U of A Alumna Named Science & Technology Fellow at State Department

Courtney Hill
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Courtney Hill

The American Association for the Advancement of Science recently named University of Arkansas alumna Courtney Hill a Science & Technology Policy Fellow. During her year-long fellowship, Hill will help inform actionable, science-based policies for the U.S. Department of State. 

Hill currently works as a program officer at the National Academies of Sciences, Engineering and Medicine. An honors graduate of the College of Engineering, Hill majored in civil engineering with a sustainability minor.  

She previously served as a Fulbright English teaching assistant and completed doctoral studies as a National Science Foundation Graduate Research Fellow. She is one of 300 highly trained scientists and engineers to be selected as the 50th class of AAAS policy fellows.

As a fellow, Hill will gain first-hand experience regarding federal policymaking and implementation, while contributing her expertise to the work of the U.S. Department of State.

“Throughout my career, I have had the privilege of working with scientists from around the world. Seeing the impacts of these collaborations instilled in me the importance of science in multilateral affairs,” Hill said. “This fellowship will allow me to work in the heart of science diplomacy and gain an invaluable network of other fellows with STEM backgrounds interested in policy."

“AAA policy fellows have been demonstrating excellence in science policy for the past half-century – defining what it means to be a scientist and engineer in the policymaking realm,” said Rashada Alexander, director of the Science & Technology Policy Fellow Program and alumna fellow. “In our 50th year of partnership with U.S. government and many esteemed scientific societies and supporters, we are excited to usher in the newest class and follow their important contributions to policy, science and society.”

In addition to her professional duties, Hill serves as a visiting adviser for the Office of Nationally Competitive Awards at the U of A, where she supports the office’s work with high-achieving students applying to prestigious awards in the STEM fields of science, technology, engineering and mathematics. 

“Dr. Hill has done a tremendous job for our office,” said Suzanne McCray, vice provost for enrollment and dean of admissions and nationally competitive awards. “As a visiting adviser, she has mentored students on the Fulbright U.S. Student Scholarship as well as the NSF Graduate Research Fellowship. U of A students are lucky to benefit from her expertise. We are very proud of her many accomplishments, which now include being selected as an AAAS policy fellow. She is very deserving of this national recognition.”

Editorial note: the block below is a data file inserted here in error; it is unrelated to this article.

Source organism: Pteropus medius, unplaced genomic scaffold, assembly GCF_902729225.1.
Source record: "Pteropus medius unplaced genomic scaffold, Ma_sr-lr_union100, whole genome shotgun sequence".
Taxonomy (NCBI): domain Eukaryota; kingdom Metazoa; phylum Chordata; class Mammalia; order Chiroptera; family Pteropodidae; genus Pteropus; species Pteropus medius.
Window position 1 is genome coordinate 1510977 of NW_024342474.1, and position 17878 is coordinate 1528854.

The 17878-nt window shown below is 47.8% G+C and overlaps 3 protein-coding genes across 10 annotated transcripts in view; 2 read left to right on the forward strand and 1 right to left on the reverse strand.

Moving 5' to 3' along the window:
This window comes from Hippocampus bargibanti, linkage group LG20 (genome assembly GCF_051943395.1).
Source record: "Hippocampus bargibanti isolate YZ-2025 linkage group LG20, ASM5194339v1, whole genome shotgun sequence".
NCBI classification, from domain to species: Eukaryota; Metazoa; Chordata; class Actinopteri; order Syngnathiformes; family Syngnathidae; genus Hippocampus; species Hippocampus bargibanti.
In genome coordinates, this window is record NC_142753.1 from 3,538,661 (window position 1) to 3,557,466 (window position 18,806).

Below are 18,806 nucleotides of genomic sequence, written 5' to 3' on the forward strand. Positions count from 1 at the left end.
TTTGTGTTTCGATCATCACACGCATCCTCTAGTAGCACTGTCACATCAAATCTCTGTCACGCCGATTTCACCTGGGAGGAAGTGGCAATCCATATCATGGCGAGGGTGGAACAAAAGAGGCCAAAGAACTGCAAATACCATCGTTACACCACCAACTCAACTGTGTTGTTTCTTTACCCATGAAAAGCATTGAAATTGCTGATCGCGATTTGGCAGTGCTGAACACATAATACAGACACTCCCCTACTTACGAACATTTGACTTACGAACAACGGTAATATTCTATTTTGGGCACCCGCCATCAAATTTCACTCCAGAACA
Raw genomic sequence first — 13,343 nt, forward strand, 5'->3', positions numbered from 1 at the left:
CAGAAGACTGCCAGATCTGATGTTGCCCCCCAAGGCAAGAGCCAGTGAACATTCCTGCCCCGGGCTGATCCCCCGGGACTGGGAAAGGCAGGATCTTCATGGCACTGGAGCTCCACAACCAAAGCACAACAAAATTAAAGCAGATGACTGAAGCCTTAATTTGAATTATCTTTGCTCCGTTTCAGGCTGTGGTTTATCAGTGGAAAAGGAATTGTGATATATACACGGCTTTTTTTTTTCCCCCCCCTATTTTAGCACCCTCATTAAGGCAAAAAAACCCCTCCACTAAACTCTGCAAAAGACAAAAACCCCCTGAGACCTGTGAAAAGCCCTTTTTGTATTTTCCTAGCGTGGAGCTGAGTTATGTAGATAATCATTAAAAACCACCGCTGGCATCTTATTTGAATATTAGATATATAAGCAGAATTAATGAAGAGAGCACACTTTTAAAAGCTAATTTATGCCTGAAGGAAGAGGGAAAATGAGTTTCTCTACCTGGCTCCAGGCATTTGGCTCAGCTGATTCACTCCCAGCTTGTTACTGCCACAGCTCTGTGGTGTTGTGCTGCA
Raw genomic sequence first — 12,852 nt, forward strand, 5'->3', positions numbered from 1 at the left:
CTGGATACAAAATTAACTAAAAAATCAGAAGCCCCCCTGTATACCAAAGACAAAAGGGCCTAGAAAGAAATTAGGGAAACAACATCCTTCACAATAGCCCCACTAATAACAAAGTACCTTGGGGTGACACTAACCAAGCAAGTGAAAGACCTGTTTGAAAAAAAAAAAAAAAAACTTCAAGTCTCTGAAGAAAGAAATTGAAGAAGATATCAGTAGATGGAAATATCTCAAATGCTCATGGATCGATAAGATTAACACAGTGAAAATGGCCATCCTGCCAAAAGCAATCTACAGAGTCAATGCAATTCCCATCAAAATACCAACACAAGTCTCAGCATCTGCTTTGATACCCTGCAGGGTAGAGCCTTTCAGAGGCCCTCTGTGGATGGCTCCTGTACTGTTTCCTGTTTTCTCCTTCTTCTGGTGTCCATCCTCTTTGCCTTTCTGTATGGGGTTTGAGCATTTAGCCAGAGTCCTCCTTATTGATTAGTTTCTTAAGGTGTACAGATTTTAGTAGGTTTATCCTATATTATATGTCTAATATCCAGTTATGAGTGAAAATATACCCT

The Science & Technology Policy Fellow Program supports evidence-based policymaking by leveraging the knowledge and analytical mindset of science and engineering experts, and trains leaders for a strong U.S. science and technology enterprise. Fellows represent a full spectrum of disciplines, backgrounds and career stages.

The 2022-23 fellowship class is sponsored by the American Association for the Advancement of Science, the Moore Foundation and partner societies. Of the 300 fellows chosen, 31 will serve in Congress, one will serve at the Federal Judicial Center and 268 will serve in the executive branch among 19 federal agencies or departments. 

After the fellowship, many remain in the policy arena working at the federal, state, regional or international level, while others pursue careers in academia, industry or the nonprofit sector.

Founded in 1973, the STPF program will turn 50 in 2023. AAAS will celebrate this milestone as STPF establishes a formal alumni network — about 4,000 strong — to stimulate and support collaboration among alumni fellows to further the STPF mission to connect evidence-based decision-making with public policy. 

Visit www.aaas.org/stpf to learn more about the AAAS S&T Policy Fellowships.

About the American Association for the Advancement of Science: The American Association for the Advancement of Science (AAAS) is the world’s largest general scientific society and publisher of the journal Science, as well as Science Translational MedicineScience Signaling; a digital, open-access journal, Science AdvancesScience Immunology; and Science Robotics. AAAS was founded in 1848 and includes more than 250 affiliated societies and academies of science, serving 10 million individuals. Science has the largest paid circulation of any peer-reviewed general science journal in the world. The nonprofit AAAS is open to all and fulfills its mission to “advance science and serve society” through initiatives in science policy, international programs, science education, public engagement and more. For additional information about AAAS, please visit www.aaas.org.

About the University of Arkansas: As Arkansas' flagship institution, the U of A provides an internationally competitive education in more than 200 academic programs. Founded in 1871, the U of A contributes more than $2.2 billion to Arkansas’ economy through the teaching of new knowledge and skills, entrepreneurship and job development, discovery through research and creative activity while also providing training for professional disciplines. The Carnegie Foundation classifies the U of A among the few U.S. colleges and universities with the highest level of research activity. U.S. News & World Report ranks the U of A among the top public universities in the nation. See how the U of A works to build a better world at Arkansas Research News.


Suzanne McCray, vice provost for enrollment
Dean of Admissions and Nationally Competitive Awards
479-575-4883, smccray@uark.edu

Jeremy Burns, associate dean
Enrollment Services
479-575-7940, jjburns@uark.edu


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